My son, Matty is an exceptional 15-year-old boy. He is intelligent, confident, loving, caring, sociable and loves to participate in life to the maximum.
Unfortunately, he has a very rare and life-threatening condition called Dense Deposit Disease (DDD) which is killing his kidneys. Conventional therapies have no effect on the condition and there is no recommended treatment available on the NHS. There is a treatment in other countries called Eculizumab but the NHS have denied treatment to DDD sufferers, historically blaming insufficient evidence and excessive cost.
Recently the NHS has accepted the evidence that the treatment works but still refused to treat on grounds of cost. Expensive though this treatment is, it is already provided to almost 200 patients in England for other conditions and as the patent expires in 2020 that high cost is relatively short term.
I started a petition on Change.org six months ago to press for change in government policy as there is undeniable and mounting research evidence that Eculizumab is effective for DDD patients. We have been overwhelmed by the support we have received with over 353,000 signatures. There has been some real progress as the NHS have finally accepted the truth that this treatment is effective for DDD patients and have drafted a limited policy for treatment. However, the policy process is very slow and the policy itself very limited.
Matty is reaching a crossroads in his life because if we cannot get treatment for his condition very soon then his kidneys will go beyond saving and his life will change forever. Even if the current draft policy is approved in the coming months it will not help Matty, as he will be excluded for the bizarre reason that he has not yet had a kidney transplant.
In the film Sliding Doors, Gwyneth Paltrow plays out two very different journeys based on one simple change in her life - either catching or missing a train. Matty is now waiting on the platform and Jeremy Hunt is operating the door - Matty's future is in his hands.
So what do Matty's different journeys look like? The first could be that, Jeremy Hunt closes the door and stands by current policy. Matty goes home with monitoring and supportive therapy from the NHS and without additional treatment his condition deteriorates in a predictable and inevitable way; with dialysis likely to be required in 18 months. Dialysis is great compared to not having dialysis - it keeps you alive - but compared to normality it sucks.
If Matty passes his A-levels and goes to university, it will probably have to be close to home so his family can support him through what will be a Herculean effort. Suppose all goes well on dialysis (one in six people on dialysis die every year) then typically he might get a transplant three or four years later. Let's assume again that Matty is lucky and the operation goes well then remember that transplant is not a cure. Matty will be on immune-suppression drugs for life with a weak immune system and susceptible to more and longer lasting infections.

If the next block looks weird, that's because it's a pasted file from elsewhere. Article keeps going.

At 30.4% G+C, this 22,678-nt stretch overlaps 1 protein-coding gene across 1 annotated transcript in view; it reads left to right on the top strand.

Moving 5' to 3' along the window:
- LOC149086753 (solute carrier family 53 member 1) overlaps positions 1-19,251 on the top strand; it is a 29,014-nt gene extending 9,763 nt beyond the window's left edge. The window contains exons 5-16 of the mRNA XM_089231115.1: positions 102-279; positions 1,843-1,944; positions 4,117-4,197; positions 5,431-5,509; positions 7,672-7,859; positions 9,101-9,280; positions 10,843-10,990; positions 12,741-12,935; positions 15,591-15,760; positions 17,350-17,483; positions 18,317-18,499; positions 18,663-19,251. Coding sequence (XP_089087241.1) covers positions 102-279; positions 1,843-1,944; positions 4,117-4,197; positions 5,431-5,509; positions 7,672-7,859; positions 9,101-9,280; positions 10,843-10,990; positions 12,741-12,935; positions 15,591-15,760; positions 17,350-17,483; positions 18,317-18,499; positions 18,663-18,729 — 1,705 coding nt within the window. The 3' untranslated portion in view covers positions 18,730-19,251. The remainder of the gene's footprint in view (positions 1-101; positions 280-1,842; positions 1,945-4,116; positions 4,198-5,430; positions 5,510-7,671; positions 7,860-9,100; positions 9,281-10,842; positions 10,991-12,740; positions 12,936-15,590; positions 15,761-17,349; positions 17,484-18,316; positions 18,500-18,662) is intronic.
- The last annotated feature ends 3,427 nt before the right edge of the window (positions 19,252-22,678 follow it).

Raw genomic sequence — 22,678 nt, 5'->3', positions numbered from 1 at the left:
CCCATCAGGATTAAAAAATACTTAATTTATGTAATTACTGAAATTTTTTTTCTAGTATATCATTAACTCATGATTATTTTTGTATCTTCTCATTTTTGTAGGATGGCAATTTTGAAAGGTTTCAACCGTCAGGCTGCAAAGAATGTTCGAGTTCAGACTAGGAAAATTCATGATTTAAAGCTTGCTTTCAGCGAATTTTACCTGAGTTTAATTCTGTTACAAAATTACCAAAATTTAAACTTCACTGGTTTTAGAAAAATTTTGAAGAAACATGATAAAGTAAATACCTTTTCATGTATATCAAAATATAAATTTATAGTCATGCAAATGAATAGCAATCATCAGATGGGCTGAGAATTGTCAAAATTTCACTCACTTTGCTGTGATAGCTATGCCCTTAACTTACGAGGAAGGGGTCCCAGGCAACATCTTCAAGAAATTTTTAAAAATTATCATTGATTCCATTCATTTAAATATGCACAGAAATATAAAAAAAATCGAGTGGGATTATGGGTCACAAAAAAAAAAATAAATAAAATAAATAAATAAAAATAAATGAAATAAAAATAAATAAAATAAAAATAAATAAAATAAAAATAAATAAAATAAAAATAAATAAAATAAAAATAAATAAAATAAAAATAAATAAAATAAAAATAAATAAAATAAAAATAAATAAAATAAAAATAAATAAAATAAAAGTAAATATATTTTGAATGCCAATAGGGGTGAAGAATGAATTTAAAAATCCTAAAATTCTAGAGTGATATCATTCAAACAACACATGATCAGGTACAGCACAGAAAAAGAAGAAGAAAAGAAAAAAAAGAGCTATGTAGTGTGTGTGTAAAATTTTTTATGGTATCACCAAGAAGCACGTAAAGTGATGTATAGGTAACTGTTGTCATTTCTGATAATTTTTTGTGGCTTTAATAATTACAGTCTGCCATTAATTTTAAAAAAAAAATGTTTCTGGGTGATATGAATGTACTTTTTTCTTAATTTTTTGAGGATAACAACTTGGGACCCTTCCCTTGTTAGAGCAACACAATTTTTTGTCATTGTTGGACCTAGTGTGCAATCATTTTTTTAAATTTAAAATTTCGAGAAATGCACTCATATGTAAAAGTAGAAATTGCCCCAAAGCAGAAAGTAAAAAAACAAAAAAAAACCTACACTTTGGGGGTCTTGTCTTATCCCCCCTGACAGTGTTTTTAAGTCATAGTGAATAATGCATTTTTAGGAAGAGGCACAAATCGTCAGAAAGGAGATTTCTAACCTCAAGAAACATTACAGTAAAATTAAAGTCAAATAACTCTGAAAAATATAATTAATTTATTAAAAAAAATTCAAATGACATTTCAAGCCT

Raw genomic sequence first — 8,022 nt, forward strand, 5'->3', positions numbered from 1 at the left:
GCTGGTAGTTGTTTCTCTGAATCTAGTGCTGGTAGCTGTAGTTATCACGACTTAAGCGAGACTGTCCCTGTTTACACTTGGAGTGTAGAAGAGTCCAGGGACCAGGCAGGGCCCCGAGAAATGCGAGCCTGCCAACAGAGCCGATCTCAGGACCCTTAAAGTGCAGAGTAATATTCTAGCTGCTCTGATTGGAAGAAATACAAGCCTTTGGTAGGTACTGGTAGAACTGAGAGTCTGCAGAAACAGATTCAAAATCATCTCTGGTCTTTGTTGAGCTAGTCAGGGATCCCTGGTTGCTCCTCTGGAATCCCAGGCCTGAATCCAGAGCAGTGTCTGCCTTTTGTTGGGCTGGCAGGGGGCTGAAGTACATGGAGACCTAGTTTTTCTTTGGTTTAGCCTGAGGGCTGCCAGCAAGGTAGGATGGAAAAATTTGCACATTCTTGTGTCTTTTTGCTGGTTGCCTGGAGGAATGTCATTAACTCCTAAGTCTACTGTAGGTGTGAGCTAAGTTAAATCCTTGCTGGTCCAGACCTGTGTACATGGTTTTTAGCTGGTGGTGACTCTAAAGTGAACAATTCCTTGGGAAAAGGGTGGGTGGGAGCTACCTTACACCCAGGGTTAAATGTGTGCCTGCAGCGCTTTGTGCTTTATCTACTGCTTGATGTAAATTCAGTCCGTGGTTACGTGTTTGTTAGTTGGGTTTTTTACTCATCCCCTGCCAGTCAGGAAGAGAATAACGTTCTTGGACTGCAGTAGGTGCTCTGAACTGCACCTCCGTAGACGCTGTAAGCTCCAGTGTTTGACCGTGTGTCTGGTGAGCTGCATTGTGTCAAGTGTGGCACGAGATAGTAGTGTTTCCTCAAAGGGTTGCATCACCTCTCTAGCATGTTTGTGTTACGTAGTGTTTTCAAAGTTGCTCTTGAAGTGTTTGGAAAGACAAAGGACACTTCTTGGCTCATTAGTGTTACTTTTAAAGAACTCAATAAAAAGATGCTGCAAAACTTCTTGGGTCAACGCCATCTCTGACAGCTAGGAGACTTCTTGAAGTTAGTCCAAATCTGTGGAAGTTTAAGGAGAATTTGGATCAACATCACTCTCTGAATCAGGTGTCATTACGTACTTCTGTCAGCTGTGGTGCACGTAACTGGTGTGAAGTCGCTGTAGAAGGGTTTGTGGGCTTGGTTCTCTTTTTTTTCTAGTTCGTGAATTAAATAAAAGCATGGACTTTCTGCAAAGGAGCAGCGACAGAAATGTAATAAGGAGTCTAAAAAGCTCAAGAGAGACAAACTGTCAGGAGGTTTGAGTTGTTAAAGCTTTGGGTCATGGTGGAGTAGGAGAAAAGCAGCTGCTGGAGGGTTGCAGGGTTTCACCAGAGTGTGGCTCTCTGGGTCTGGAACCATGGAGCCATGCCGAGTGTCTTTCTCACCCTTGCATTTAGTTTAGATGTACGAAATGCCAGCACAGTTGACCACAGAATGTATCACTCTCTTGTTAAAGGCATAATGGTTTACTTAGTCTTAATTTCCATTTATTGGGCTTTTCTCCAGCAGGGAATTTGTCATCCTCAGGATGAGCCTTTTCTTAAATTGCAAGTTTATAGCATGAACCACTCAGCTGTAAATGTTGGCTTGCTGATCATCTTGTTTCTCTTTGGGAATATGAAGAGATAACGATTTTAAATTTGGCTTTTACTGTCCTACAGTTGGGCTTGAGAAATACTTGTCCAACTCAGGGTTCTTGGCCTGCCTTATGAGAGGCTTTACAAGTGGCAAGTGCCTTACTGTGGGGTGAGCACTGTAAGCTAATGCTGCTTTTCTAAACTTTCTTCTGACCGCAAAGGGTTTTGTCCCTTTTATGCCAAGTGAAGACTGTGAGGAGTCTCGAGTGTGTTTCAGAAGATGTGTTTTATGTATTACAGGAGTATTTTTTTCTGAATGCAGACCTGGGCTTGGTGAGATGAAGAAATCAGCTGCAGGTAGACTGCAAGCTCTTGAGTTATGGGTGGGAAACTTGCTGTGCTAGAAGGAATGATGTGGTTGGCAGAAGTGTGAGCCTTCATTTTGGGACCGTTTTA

Life will be very much harder and much shorter. Matty will underachieve educationally and will not contribute to society in the way he is capable of. Instead of driving the country forward as an entrepreneur, of saving lives as a doctor, or finding new forms of energy as a scientist, he will be surviving and much more dependent on the state.
The second journey could be that Jeremy Hunt holds the door to let Matty in. Matty goes home and gets a call the next day from his Renal unit. He starts treatment with Eculizumab - a routine two-weekly treatment in his local hospital which has little or no effect on his education.
Within a few weeks his condition improves as the drug blocks the overactive part of his immune system. Some parts of Matty's kidneys have already died and these will not be regenerated; but many of the filters are just 'clogged up', and many of those will clear over time and return to normal function. Because Jeremy Hunt holds the door open for Matty, allowing his treatment at an appropriate time, Matty retains significant function within his own kidneys.
As his kidney function improves, Matty's life more closely resembles that of a normal 15-year-old with dreams and goals. Because Matty has been supported when he most needed it, he retains his own Kidneys and a normal life expectancy. He also completes his education and contributes to society as a taxpayer for the next 50 years generating tax income to the Treasury instead of being a drain on resources through benefits and endless dialysis and transplant procedures.
Other desperate patients will now get kidney treatments and transplants that might otherwise have gone to Matty. More healthy people leading fulfilling lives because Jeremy held the door open for Matty in 2016.
The train is ready to leave the station and Matty's not on it. There is draft NHS Policy in place to allow Eculizumab for post-transplant patients with severe forms of the disease but that will not save Matty's kidneys. Quite simply we need Matty to be given Eculizumab now.
A new or amended national policy is no doubt the correct formal answer, but time is absolutely essential to Matty so we are asking Jeremy Hunt in conjunction with NHS England to approve Matty's treatment without delay. This family, and I believe this nation, will hold Mr Hunt and NHS England for ever accountable if they close the door on Matty.